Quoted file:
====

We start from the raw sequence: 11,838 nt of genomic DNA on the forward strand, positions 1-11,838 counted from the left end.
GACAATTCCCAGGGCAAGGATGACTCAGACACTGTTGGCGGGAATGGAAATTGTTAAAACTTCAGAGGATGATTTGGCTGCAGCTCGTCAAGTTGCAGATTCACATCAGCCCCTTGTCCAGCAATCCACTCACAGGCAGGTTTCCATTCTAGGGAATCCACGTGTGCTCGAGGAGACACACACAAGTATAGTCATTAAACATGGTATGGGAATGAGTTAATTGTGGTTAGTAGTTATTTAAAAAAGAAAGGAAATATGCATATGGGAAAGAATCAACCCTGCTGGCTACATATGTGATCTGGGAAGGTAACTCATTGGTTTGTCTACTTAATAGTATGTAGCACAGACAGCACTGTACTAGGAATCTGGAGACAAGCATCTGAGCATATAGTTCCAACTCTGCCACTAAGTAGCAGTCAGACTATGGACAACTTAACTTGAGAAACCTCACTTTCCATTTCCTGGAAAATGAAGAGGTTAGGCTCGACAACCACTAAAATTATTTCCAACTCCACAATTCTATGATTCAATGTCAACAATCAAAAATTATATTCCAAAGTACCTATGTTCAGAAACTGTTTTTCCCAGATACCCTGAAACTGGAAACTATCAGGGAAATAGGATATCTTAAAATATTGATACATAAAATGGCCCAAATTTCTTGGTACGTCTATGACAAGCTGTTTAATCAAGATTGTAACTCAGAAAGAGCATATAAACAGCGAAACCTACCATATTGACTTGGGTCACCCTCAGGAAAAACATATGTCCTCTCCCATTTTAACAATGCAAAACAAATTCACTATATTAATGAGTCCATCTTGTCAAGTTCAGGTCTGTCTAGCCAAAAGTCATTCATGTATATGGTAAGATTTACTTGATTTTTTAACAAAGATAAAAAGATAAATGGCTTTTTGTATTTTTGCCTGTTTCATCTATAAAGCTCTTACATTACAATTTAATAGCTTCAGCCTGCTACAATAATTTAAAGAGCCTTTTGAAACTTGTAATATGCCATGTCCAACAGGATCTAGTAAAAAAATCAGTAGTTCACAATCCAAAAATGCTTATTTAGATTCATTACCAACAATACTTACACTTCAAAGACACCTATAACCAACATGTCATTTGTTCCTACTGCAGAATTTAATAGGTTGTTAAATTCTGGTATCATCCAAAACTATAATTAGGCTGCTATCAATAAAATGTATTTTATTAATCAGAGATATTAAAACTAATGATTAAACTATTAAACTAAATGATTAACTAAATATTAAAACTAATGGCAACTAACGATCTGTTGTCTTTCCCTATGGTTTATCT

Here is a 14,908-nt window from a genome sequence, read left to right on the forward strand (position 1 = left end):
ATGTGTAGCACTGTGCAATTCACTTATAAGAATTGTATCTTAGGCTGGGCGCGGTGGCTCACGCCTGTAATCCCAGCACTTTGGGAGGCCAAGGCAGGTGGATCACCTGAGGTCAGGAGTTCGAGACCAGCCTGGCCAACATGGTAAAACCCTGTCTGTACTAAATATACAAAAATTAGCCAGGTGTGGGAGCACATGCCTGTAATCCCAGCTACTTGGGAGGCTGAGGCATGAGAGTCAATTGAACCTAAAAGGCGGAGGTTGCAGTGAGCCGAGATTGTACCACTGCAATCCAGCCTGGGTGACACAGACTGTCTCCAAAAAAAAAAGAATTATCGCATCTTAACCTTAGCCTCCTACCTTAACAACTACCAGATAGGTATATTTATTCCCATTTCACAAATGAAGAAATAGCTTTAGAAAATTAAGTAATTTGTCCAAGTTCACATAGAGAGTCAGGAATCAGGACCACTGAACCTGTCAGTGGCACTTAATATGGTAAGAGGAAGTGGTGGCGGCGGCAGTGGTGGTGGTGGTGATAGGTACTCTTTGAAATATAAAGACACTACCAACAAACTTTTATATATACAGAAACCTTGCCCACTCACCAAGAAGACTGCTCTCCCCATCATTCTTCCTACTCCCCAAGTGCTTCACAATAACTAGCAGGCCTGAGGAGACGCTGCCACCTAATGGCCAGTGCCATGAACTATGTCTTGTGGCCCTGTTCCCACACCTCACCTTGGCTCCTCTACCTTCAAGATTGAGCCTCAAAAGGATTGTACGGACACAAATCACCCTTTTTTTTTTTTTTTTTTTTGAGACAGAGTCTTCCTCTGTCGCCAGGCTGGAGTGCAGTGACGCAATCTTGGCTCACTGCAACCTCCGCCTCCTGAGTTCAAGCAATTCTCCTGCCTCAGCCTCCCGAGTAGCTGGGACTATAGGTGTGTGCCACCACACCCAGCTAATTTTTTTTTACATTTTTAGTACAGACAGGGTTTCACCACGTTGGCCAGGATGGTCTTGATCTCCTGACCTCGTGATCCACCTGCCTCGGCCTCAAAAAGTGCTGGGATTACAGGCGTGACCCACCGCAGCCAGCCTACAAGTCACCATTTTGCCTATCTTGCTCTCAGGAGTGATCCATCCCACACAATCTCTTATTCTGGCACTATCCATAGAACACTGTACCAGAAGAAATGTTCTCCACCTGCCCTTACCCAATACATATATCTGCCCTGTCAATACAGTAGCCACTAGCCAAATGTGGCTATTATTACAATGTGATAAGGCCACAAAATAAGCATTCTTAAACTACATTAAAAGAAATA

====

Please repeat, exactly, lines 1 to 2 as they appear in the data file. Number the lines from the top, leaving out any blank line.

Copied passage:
We start from the raw sequence: 11,838 nt of genomic DNA on the forward strand, positions 1-11,838 counted from the left end.
GACAATTCCCAGGGCAAGGATGACTCAGACACTGTTGGCGGGAATGGAAATTGTTAAAACTTCAGAGGATGATTTGGCTGCAGCTCGTCAAGTTGCAGATTCACATCAGCCCCTTGTCCAGCAATCCACTCACAGGCAGGTTTCCATTCTAGGGAATCCACGTGTGCTCGAGGAGACACACACAAGTATAGTCATTAAACATGGTATGGGAATGAGTTAATTGTGGTTAGTAGTTATTTAAAAAAGAAAGGAAATATGCATATGGGAAAGAATCAACCCTGCTGGCTACATATGTGATCTGGGAAGGTAACTCATTGGTTTGTCTACTTAATAGTATGTAGCACAGACAGCACTGTACTAGGAATCTGGAGACAAGCATCTGAGCATATAGTTCCAACTCTGCCACTAAGTAGCAGTCAGACTATGGACAACTTAACTTGAGAAACCTCACTTTCCATTTCCTGGAAAATGAAGAGGTTAGGCTCGACAACCACTAAAATTATTTCCAACTCCACAATTCTATGATTCAATGTCAACAATCAAAAATTATATTCCAAAGTACCTATGTTCAGAAACTGTTTTTCCCAGATACCCTGAAACTGGAAACTATCAGGGAAATAGGATATCTTAAAATATTGATACATAAAATGGCCCAAATTTCTTGGTACGTCTATGACAAGCTGTTTAATCAAGATTGTAACTCAGAAAGAGCATATAAACAGCGAAACCTACCATATTGACTTGGGTCACCCTCAGGAAAAACATATGTCCTCTCCCATTTTAACAATGCAAAACAAATTCACTATATTAATGAGTCCATCTTGTCAAGTTCAGGTCTGTCTAGCCAAAAGTCATTCATGTATATGGTAAGATTTACTTGATTTTTTAACAAAGATAAAAAGATAAATGGCTTTTTGTATTTTTGCCTGTTTCATCTATAAAGCTCTTACATTACAATTTAATAGCTTCAGCCTGCTACAATAATTTAAAGAGCCTTTTGAAACTTGTAATATGCCATGTCCAACAGGATCTAGTAAAAAAATCAGTAGTTCACAATCCAAAAATGCTTATTTAGATTCATTACCAACAATACTTACACTTCAAAGACACCTATAACCAACATGTCATTTGTTCCTACTGCAGAATTTAATAGGTTGTTAAATTCTGGTATCATCCAAAACTATAATTAGGCTGCTATCAATAAAATGTATTTTATTAATCAGAGATATTAAAACTAATGATTAAACTATTAAACTAAATGATTAACTAAATATTAAAACTAATGGCAACTAACGATCTGTTGTCTTTCCCTATGGTTTATCT